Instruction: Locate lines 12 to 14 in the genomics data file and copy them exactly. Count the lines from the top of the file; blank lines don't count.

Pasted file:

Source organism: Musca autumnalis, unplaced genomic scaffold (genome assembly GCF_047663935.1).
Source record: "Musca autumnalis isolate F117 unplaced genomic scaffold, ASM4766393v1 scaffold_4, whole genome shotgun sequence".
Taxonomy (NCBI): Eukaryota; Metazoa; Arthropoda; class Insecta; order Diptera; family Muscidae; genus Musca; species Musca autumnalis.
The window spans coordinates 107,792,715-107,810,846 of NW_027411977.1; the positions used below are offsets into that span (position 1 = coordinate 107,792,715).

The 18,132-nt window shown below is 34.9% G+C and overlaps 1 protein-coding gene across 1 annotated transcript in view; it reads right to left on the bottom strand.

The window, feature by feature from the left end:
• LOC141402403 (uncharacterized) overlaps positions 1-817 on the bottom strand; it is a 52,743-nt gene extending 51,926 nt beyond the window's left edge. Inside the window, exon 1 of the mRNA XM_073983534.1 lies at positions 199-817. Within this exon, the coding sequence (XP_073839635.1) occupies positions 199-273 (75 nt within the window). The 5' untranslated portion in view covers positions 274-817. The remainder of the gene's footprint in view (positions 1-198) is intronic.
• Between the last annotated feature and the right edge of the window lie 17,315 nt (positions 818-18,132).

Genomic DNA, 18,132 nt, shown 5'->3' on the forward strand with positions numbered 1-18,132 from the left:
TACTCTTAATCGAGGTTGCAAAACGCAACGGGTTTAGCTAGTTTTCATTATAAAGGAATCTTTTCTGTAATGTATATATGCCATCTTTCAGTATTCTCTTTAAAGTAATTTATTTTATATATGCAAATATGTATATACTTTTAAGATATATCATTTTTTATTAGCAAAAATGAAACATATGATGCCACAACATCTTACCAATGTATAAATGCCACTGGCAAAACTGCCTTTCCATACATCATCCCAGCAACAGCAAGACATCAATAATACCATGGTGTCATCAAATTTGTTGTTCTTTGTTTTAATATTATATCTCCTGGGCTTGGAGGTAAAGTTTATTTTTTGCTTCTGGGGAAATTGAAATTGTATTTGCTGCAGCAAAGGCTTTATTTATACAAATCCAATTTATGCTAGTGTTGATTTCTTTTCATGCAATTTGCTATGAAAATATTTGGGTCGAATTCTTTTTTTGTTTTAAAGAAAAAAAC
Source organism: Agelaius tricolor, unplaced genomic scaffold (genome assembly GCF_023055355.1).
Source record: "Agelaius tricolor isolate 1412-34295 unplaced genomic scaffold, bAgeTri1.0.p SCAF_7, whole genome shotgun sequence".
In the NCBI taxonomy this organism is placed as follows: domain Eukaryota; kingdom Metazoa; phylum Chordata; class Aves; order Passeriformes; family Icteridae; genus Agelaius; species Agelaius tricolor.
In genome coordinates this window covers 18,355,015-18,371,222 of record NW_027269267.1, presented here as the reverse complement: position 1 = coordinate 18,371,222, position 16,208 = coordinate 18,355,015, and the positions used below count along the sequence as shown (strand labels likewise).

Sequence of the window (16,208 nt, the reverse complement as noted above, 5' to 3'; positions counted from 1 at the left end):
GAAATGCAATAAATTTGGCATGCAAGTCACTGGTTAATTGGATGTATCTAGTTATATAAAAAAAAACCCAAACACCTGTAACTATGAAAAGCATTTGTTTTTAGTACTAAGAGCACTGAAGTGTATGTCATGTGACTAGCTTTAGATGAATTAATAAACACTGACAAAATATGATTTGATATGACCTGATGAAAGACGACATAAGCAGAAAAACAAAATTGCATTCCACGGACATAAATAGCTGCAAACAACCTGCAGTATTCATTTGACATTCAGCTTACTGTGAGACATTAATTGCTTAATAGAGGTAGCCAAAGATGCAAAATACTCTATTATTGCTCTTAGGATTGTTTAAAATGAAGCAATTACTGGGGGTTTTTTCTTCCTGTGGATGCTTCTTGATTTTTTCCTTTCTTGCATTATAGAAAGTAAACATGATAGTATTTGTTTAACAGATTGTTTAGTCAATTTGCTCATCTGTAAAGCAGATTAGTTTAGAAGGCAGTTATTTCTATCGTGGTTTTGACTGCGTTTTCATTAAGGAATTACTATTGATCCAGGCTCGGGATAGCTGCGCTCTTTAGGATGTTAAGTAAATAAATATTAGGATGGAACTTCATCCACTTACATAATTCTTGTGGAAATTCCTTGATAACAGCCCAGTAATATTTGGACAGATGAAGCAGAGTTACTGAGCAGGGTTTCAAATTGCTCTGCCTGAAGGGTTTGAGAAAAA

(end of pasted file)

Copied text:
Source record: "Agelaius tricolor isolate 1412-34295 unplaced genomic scaffold, bAgeTri1.0.p SCAF_7, whole genome shotgun sequence".
In the NCBI taxonomy this organism is placed as follows: domain Eukaryota; kingdom Metazoa; phylum Chordata; class Aves; order Passeriformes; family Icteridae; genus Agelaius; species Agelaius tricolor.
In genome coordinates this window covers 18,355,015-18,371,222 of record NW_027269267.1, presented here as the reverse complement: position 1 = coordinate 18,371,222, position 16,208 = coordinate 18,355,015, and the positions used below count along the sequence as shown (strand labels likewise).